Last week, Wendy's and agency VML launched a campaign spoofing the explosion of food videos that have popped up in Facebook newsfeeds in the past year. Like the popular videos created by the likes of BuzzFeed's Tasty, Tastemade and others, the video was shot and uploaded in the shape of a square that fills the full space of a newsfeed when viewed on a mobile device, where the bulk of Facebook content is viewed.
At first glance, the video seems like the type of garden-variety campaign Facebook has been pushing brands to design for a couple years as it builds up its ad business on sibling app Instagram. The idea is that square video works on Facebook and, more importantly, plays double duty by working on Instagram, which is built around square photos and videos.
Wendy's campaign is different though—the clip will only run on Facebook and won't touch Instagram, indicating that Facebook is taking a page from Instagram as it builds its video platform. For VML's Wendy's team, it also marks the first time the agency has designed a square-shaped video solely for Facebook.
"We shot it in two different formats: Your average 16:9 so that you can use it on YouTube, and we also shot in a square or box format because that's in line with Facebook's best practices," said Daniel Lobaton, VML's creative director.
At the same time Facebook is urging brands to create similar creative for Facebook and Instagram—and putting more money into the latter to make sure posts don't get lost in the newly launched algorithm—brands are taking the same lessons from Instagram and applying them to Facebook.
"Instagram and Facebook are pretty much one and the same as far as the approach to square formats," said Ben Krantz, creative director at Attention. "It's like the new billboard in the sense—no one wants a smaller billboard, and people want to get the most out of the space."
In April, Facebook updated its creative guidelines with a recommendation that brands start swapping out 16:9 aspect ratios traditionally used for television ads with 1:1 ratios in the shape of a square that are designed for mobile.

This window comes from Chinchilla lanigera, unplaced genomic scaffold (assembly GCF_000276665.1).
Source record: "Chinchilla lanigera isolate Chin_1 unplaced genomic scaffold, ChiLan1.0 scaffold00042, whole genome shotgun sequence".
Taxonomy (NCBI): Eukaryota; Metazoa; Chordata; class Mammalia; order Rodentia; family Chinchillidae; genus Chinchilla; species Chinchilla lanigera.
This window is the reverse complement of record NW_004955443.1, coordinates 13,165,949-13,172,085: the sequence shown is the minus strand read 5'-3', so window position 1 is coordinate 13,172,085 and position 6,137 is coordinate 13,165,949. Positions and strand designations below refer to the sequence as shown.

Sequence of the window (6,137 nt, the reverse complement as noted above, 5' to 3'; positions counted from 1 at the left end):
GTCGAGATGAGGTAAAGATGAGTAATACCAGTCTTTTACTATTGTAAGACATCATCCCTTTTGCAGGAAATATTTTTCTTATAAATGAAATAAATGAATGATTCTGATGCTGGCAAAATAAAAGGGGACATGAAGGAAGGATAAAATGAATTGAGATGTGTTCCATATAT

Already, some agencies are seeing Facebook-specific square videos pay off. Digital shop Laundry Service, for example, has run multiple tests comparing horizontal and square videos for its clients.
"For the past several months, we have started shooting videos for square crop and posting videos in square crop," said Jason Stein, founder and CEO of Laundry Service. "We are doing this because in executing the media buys for these videos, we found that view-through rate and engagement rate are much higher on square than landscape videos. This is likely due to the larger amount of real estate that a square video gets in feed."
In Laundry Service's data, view rates for square videos are 28 percent higher than horizontal content. When looking specifically at view-through rates for the first 10 seconds of a video, 1:1 videos outperform 16:9 clips by 54 percent. And people are 67 percent more likely to watch the full length of a square-oriented video than they are to watch a horizontal one.
That doesn't mean the shift to square video is easy for marketers. In addition to testing square and horizontal video, Snapchat has made vertical video mainstream, and advertisers are constantly tweaking the length of creative to fit new ad formats.
Plus, traditional horizontal videos still give brands the most real estate to play with and is the primary format that advertisers shoot video for.
"It's out of habit and what we're most comfortable with—ultimately it is the most beautiful form we can do for video because [16:9 videos] are at its largest state," Attention's Krantz said.